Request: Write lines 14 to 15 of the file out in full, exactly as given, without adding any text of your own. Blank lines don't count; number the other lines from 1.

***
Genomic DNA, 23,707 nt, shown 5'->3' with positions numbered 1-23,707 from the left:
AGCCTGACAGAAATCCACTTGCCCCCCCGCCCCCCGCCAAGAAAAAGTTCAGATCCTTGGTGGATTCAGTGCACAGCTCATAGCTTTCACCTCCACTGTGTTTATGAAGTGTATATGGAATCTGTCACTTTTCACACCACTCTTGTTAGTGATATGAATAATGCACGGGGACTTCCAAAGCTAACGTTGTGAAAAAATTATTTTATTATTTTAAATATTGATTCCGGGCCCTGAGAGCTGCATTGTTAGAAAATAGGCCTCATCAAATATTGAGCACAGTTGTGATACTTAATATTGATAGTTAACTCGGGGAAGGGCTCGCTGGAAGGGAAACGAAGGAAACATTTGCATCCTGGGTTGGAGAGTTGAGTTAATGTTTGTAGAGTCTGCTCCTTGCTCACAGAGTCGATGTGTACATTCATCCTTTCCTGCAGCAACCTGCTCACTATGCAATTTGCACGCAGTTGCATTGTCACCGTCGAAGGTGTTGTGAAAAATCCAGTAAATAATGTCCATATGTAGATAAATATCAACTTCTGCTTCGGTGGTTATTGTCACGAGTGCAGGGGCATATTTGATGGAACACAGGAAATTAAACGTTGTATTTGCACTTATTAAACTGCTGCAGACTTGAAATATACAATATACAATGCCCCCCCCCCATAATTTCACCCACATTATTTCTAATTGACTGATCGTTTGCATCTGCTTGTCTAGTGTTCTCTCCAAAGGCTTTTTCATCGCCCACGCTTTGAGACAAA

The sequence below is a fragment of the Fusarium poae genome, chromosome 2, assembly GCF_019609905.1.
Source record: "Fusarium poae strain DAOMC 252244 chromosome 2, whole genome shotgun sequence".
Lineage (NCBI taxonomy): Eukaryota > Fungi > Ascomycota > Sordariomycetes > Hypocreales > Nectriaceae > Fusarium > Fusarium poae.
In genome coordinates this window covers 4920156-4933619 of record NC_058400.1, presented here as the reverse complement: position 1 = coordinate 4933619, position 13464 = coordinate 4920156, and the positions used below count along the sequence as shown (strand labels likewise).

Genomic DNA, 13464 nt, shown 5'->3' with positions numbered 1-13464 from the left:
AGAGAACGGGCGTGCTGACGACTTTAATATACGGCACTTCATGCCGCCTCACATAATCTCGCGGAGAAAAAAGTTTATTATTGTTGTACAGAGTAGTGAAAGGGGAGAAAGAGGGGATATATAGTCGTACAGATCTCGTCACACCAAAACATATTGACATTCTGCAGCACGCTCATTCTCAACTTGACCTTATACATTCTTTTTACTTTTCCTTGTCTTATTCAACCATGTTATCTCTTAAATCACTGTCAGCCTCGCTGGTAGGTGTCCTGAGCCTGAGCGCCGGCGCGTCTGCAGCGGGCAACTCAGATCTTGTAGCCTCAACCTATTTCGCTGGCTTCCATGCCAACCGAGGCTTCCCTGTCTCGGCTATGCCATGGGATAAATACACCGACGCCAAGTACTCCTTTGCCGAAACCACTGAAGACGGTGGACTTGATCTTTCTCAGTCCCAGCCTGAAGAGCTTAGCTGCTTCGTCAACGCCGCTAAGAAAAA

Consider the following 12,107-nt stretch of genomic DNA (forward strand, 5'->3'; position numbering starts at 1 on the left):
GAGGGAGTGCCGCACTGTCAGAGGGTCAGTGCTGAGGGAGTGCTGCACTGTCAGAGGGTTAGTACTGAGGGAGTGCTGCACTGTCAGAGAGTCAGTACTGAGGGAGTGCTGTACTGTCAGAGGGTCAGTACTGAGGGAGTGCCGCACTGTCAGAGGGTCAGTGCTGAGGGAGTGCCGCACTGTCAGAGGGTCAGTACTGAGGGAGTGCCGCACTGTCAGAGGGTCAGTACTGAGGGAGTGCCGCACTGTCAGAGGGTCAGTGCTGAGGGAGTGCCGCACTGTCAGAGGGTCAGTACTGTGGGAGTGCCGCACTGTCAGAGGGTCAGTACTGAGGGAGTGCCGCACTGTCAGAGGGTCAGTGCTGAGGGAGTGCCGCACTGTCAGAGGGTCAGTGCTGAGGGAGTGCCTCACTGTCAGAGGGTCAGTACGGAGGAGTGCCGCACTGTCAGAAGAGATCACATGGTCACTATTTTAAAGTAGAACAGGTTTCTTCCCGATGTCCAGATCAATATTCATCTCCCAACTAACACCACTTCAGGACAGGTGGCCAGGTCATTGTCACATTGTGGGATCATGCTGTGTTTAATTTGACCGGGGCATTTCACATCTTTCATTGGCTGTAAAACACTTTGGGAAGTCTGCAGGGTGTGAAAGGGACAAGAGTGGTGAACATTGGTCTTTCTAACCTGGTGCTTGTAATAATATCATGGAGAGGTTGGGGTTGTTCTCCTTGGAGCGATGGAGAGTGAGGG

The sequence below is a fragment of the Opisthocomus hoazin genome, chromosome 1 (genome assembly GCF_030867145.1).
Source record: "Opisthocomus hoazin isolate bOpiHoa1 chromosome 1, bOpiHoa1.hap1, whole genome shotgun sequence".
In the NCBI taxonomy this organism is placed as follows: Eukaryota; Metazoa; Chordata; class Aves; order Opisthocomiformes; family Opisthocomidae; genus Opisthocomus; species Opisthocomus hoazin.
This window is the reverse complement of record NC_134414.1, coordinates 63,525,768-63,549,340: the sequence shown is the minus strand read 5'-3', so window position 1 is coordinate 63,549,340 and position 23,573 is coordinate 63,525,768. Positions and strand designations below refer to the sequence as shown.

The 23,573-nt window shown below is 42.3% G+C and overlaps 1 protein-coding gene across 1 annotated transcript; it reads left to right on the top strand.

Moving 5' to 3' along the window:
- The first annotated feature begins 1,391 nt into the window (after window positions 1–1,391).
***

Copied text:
This window is the reverse complement of record NC_134414.1, coordinates 63,525,768-63,549,340: the sequence shown is the minus strand read 5'-3', so window position 1 is coordinate 63,549,340 and position 23,573 is coordinate 63,525,768. Positions and strand designations below refer to the sequence as shown.

The 23,573-nt window shown below is 42.3% G+C and overlaps 1 protein-coding gene across 1 annotated transcript; it reads left to right on the top strand.